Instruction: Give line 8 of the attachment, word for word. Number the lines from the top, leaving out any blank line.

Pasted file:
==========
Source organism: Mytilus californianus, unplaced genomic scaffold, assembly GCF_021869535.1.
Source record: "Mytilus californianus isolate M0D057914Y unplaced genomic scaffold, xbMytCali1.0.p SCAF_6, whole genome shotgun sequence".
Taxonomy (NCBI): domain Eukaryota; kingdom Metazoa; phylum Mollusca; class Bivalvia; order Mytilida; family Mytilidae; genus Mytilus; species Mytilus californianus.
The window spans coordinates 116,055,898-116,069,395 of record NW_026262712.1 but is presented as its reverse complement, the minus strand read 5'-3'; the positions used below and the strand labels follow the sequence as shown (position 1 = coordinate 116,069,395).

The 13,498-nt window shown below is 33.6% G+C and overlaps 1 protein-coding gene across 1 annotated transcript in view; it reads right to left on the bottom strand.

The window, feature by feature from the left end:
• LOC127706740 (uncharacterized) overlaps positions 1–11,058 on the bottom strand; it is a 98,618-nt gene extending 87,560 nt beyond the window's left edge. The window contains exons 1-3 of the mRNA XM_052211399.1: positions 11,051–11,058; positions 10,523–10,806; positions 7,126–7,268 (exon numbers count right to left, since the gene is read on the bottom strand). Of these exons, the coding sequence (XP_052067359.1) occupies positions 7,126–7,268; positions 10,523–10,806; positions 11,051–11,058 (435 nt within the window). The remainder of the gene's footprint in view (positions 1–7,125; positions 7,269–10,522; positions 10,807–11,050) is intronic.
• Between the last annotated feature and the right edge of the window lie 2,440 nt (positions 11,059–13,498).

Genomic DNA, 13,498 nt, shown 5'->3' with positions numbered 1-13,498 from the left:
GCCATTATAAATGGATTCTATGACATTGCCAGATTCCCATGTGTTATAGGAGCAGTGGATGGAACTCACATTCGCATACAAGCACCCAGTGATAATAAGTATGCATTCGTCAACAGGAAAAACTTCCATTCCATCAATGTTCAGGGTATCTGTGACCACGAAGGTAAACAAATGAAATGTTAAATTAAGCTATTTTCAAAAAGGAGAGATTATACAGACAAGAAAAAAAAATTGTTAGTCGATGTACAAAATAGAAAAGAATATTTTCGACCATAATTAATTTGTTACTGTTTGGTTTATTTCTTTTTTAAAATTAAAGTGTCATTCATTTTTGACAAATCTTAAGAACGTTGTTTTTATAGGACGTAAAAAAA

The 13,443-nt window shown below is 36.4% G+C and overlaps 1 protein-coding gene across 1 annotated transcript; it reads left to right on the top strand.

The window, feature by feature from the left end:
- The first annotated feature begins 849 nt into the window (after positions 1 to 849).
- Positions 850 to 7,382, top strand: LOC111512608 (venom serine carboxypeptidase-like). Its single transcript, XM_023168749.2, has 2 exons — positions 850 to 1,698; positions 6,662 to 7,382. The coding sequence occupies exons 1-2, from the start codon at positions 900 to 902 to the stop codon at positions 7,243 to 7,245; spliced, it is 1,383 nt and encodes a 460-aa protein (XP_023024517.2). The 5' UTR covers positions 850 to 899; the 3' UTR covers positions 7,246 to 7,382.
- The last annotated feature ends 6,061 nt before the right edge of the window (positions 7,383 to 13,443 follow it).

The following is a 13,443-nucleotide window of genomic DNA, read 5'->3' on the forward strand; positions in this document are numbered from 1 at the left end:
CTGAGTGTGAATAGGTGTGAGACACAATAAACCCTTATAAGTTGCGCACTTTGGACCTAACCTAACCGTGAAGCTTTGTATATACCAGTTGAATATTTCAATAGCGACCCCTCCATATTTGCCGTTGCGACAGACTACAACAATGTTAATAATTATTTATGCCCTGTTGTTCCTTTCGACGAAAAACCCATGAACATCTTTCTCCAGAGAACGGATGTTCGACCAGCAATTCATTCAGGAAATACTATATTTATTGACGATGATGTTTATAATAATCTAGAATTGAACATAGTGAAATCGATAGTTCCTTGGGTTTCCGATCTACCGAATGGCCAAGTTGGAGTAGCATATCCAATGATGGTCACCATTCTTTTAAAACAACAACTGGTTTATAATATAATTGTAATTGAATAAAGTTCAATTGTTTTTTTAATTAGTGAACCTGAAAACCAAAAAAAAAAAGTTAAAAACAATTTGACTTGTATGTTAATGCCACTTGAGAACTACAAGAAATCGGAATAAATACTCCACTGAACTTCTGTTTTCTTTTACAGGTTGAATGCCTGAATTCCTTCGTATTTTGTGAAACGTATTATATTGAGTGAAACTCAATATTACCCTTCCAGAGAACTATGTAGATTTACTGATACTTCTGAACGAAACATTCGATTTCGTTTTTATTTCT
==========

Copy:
• Between the last annotated feature and the right edge of the window lie 2,440 nt (positions 11,059–13,498).